The Large Synoptic Survey Telescope (LSST) in Chile will “transform our view of the universe,” according to astronomer Andrew Connolly who spoke at a Ted conference in Vancouver on Thursday. He called it the “most fascinating experiment in the history of astronomy.”
What makes this telescope revolutionary is that it can capture more data than any other technology currently out there.
With the world’s largest digital camera, the telescope — which would sit atop a mountain peak in northern Chile — can generate 15 terabytes of data per night. It has the ability to pick up faint objects and image them at an unprecedented speed. That means scientists will be able to see instant changes in brightness or positions of objects in the sky.
Connolly said that viewing one full-sky image from LSST would take 1,500 high-definition television screens.
He compared the survey to “playing every TED Talk ever recorded simultaneously for 24 hours a day, 7 days a week for 10 years.”
Mining through the data, Connolly said, presents a challenge similar to searching through all those talks and seeing how one frame changes from the next.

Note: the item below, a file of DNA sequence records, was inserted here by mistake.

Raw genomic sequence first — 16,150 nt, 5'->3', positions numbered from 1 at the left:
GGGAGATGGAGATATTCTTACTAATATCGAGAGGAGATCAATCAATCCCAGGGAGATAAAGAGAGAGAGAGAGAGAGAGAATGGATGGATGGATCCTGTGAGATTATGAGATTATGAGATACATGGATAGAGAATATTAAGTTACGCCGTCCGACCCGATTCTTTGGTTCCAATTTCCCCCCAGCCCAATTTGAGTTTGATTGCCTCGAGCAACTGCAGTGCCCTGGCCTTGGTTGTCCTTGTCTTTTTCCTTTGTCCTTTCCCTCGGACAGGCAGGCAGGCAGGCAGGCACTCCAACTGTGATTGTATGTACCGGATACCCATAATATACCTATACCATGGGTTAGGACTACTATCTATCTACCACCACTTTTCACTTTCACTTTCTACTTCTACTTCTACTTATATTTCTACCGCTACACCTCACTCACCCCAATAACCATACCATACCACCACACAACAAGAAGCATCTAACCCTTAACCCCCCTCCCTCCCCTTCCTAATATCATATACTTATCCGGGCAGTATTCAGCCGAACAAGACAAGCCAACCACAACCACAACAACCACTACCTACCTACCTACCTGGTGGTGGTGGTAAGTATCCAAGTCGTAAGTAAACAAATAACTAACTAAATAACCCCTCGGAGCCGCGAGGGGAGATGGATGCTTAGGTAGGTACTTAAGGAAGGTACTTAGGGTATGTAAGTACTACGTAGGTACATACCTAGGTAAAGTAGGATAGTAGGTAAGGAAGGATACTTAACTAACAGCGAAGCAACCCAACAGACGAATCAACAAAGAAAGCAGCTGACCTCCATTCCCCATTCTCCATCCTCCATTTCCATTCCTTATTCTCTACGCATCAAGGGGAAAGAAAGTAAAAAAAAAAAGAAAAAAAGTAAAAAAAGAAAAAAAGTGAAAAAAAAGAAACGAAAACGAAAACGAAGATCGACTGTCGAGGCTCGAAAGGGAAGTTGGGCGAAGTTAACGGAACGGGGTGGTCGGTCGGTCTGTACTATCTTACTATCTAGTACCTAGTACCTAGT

Observing all of these small changes in the nighttime sky will “turn our understanding of the universe on its head,” said Connolly.
For example, scientists could use the images to track asteroids, including those that could crash into us or be valuable for mining.
Over the course of 10 years, scientists expect LSST to detect billions of objects in the universe that we did not previously know about. The data would also be made public so that anyone could access the information.
The telescope is still in the “design and development phase,” according to the official website. It should be fully operational toward the end of the decade.
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